• Less complicated security tiers of withdrawal; only CNIC would be presented at POS by the beneficiary to verify her credentials before making payments.
  • Beneficiary does not require high level of financial literacy for withdrawal of money as required for usage of Debit card.
  • SIM card will be only for the purpose of tagging with beneficiaries accounts establishing direct communication linkages with the beneficiary to inform about available balance in her Account and other related communications as and when required. SIM card will not be tagged with cash out purpose as a security layer while it will help facilitate in establishing communication links with beneficiaries which would save them from exploitation by unscrupulous agents of the society, besides, SMS/IVR alerts for her accounts activities would become possible, and it would also help in complaint management by BISP.
  • The proposed model will enhance transparency with minimum involvement of human factor as the transactions will be relying on systems, instead of human involvement.

Implementation status

  1. a) Conversion of Smart card districts to BVS: Four districts i.e. Multan ii) Mianwali iii)  Sangher     iv)  Mirpurkhas have been shifted to payment through Biometric Verification System (BVS). A total of 95000/ beneficiaries in four districts have switched over to BVS since last quarter tranche 2015-16. Around 87% beneficiaries have successfully withdrawn their tranche making use of biometric system. Besides, Larkana District, with beneficiary count of 64000 has already shifted to BVS since June 2016.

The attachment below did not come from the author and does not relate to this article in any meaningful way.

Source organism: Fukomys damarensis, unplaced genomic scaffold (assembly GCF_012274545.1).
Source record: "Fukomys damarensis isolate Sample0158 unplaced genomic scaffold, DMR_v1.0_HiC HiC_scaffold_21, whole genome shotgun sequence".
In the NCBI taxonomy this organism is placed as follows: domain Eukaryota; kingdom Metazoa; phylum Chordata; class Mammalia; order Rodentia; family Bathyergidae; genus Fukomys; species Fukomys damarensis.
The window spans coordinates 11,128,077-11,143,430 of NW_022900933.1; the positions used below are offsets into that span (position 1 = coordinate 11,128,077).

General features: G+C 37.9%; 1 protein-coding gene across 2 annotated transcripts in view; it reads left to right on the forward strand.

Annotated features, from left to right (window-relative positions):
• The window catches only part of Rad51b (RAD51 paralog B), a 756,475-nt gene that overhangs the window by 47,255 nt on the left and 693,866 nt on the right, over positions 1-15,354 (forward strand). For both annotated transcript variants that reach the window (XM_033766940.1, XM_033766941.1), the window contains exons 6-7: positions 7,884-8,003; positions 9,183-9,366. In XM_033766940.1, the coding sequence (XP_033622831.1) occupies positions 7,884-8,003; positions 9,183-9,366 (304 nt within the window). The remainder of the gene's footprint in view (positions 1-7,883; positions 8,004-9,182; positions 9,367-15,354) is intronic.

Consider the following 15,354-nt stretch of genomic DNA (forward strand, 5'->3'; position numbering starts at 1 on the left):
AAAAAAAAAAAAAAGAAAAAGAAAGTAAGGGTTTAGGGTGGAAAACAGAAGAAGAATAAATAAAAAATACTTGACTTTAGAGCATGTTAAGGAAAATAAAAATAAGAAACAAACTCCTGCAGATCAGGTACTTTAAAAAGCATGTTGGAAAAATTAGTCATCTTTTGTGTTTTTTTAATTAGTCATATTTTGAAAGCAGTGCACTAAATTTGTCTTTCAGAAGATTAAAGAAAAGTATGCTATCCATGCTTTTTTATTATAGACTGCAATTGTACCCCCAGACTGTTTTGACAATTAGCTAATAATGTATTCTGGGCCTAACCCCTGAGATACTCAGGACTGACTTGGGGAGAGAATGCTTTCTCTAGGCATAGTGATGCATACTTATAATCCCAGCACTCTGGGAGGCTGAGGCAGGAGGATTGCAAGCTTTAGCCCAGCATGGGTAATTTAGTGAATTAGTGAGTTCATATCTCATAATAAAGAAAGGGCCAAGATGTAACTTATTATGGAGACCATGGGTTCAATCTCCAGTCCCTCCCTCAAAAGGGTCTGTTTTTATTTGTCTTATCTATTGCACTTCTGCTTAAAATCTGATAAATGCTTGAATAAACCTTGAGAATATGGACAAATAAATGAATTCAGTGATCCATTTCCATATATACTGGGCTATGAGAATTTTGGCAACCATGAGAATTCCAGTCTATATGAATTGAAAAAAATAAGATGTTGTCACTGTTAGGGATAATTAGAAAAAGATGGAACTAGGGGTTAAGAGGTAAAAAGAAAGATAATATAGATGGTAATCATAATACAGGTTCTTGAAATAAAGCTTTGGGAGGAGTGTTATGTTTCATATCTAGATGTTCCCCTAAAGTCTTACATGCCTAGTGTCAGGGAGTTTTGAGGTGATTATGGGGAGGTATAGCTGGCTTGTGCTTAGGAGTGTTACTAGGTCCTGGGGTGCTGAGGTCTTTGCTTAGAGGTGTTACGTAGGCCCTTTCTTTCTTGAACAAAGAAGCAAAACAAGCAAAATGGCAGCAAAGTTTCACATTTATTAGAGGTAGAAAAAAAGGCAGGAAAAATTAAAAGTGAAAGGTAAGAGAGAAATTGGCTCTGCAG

2. b) Mobile banking districts: Two districts i.e. Layyah and Batagram are being shifted to BVS based withdrawal from the disbursement of 1st quarter tranche by the end of September 2016. A total of 61000 beneficiaries in these two districts will be benefited/ paid through biometric verification by start of 1st quarter tranche. Besides, two more districts (BDC) i.e Buner and Rahim Yar Khan are also being shifted to BVS during said tranche.